Custom designs allow you to define exactly what you want your website to look like and how you want it to function. However, this process can be timely and cost significantly more than an off-the-shelf theme option.
Ask your developer/designer how they approach the theming of their websites and what that means to cost, timeline, support, performance, and future scalability.
3. Is my website going to do something unique, complex, or special?
There is nothing wrong with an online marketing brochure and I highly recommend you keep things as simple as possible. Complexity is going to add cost, and time and require future support.
Document the features/functions your website will need to have and maybe even a few you would like it to have. Share these with your potential developer/designer so that they have a very clear picture of what they are to build.
4. What is my timeline?
We typically find that websites take 3-6 weeks to design and develop but this is a very subjective and very rounded timeline. The timeline can of course vary greatly by the size, complexity, platform, development/design team, or many other factors.
Share your deadline with your developer and express the importance of that deadline. In other words, did you just pick a due date because that sounded convenient (at the end of the month, before the new year, etc.), or do you have an event, marketing campaign, or another factor that is determining the deadline which cannot be missed without major impact to your business?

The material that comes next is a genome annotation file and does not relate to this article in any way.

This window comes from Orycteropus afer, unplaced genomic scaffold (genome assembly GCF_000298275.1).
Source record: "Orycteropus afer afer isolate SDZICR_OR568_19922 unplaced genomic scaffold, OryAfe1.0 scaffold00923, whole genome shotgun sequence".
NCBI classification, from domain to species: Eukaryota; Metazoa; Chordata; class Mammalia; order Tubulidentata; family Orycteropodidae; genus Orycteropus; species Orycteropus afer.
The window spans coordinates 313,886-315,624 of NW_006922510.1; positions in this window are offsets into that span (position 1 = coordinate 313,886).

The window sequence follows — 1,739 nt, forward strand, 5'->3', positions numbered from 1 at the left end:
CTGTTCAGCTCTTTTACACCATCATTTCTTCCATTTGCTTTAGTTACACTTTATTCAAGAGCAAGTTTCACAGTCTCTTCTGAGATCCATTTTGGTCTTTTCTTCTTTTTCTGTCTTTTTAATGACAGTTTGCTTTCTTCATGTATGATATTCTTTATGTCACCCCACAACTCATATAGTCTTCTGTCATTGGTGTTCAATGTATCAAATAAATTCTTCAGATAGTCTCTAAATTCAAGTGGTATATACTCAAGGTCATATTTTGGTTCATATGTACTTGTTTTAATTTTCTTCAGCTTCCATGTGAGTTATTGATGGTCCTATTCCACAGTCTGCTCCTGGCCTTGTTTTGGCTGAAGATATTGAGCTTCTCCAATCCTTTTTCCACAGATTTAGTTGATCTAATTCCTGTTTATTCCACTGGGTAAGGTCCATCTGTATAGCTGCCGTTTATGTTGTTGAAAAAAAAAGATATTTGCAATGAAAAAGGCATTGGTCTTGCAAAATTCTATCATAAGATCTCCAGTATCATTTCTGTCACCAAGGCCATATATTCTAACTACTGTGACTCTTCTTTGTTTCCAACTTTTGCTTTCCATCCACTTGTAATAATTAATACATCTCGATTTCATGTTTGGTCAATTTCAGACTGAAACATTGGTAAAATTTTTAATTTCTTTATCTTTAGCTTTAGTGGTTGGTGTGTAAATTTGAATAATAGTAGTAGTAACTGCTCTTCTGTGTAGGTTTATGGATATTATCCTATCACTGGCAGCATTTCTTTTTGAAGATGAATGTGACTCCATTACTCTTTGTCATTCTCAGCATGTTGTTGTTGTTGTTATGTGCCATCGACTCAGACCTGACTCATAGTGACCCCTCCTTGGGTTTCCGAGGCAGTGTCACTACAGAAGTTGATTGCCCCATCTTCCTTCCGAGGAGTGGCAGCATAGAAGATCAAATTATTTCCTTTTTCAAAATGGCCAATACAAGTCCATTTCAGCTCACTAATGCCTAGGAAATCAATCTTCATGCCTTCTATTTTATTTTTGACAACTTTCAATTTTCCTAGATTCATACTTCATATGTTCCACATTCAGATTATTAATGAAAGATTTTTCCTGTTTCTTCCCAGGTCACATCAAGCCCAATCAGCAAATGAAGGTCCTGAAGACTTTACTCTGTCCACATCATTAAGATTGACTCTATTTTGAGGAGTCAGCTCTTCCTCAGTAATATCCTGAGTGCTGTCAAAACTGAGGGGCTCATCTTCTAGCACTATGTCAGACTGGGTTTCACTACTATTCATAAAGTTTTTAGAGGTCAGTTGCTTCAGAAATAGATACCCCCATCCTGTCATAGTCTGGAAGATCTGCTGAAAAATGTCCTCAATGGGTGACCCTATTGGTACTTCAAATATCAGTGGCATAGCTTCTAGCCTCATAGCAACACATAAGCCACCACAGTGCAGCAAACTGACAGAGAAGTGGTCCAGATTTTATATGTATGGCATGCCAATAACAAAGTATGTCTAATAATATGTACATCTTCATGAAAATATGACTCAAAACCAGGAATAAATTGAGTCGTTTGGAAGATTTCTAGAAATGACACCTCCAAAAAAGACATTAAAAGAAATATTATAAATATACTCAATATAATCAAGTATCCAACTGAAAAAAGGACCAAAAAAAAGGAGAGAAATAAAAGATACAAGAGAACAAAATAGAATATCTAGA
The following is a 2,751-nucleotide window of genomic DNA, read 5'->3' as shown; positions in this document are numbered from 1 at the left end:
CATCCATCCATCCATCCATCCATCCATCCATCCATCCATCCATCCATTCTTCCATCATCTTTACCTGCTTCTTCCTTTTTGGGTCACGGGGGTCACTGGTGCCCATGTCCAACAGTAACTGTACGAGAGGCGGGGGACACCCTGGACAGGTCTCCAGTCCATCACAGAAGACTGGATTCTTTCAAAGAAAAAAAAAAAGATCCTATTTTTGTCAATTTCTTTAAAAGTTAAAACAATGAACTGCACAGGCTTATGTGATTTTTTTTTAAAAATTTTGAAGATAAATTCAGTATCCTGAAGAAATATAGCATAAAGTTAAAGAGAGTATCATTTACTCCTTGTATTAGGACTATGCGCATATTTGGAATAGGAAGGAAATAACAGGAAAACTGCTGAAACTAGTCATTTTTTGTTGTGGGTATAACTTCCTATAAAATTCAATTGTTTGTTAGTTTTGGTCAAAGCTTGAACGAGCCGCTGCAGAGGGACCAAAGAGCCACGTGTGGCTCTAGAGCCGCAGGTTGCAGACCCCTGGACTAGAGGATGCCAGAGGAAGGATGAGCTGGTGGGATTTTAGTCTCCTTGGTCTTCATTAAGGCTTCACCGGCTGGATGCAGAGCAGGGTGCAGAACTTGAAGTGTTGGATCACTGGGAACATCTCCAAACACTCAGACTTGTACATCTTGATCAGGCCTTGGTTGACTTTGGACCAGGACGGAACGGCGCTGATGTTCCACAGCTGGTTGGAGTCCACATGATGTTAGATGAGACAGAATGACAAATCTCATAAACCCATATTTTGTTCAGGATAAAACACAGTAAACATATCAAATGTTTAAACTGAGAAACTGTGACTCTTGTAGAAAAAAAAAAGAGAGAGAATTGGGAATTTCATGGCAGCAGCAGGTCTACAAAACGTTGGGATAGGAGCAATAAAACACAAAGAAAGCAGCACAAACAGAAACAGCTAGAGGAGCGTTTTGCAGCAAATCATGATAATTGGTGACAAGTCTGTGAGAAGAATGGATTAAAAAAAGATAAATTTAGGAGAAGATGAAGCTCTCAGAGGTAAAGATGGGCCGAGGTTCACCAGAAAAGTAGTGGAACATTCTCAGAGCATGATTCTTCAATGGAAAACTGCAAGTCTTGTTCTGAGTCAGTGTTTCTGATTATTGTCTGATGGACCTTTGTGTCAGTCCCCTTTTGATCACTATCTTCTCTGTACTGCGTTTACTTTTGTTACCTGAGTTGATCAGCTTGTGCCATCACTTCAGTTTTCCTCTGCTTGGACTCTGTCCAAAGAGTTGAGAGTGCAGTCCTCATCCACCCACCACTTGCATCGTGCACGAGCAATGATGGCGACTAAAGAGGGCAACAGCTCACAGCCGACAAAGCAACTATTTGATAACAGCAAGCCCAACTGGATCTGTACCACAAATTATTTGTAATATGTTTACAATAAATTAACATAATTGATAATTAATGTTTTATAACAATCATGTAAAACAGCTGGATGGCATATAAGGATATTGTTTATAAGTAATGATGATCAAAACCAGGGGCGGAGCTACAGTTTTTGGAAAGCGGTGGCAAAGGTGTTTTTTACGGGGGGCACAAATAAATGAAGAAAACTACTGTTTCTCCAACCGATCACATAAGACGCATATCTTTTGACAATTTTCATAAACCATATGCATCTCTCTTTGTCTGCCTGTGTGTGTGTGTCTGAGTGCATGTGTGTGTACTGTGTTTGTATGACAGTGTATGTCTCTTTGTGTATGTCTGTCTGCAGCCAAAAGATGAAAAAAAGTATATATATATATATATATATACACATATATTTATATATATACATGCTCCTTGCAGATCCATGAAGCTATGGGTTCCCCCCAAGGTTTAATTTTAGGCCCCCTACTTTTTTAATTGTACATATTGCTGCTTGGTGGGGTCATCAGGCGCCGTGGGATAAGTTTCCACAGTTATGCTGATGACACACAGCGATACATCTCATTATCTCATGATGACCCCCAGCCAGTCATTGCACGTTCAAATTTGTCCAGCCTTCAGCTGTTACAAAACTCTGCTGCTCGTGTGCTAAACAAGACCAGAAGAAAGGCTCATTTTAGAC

Share this with your developer/designer as this will be critical to the project management process. A good developer or team will be busy and need to schedule accordingly. Hiring a team or individual and then surprising them with a tight deadline is no way to start a project.
Web Design vs Web Development
People often lump design and development into a single discipline. This is in part because it’s hard to throw a rock and not hit someone who calls themselves a website designer and developer. They do this because they provide both these services to their clients. However, and I made this point earlier, I believe these to be very different skill sets.
Sure, there are people out there that do both fairly well, however, given the fact that there are also people out there that make a very solid living being just a designer or just a developer. I am going to argue that they are very different skills, and no one can do both equally as well.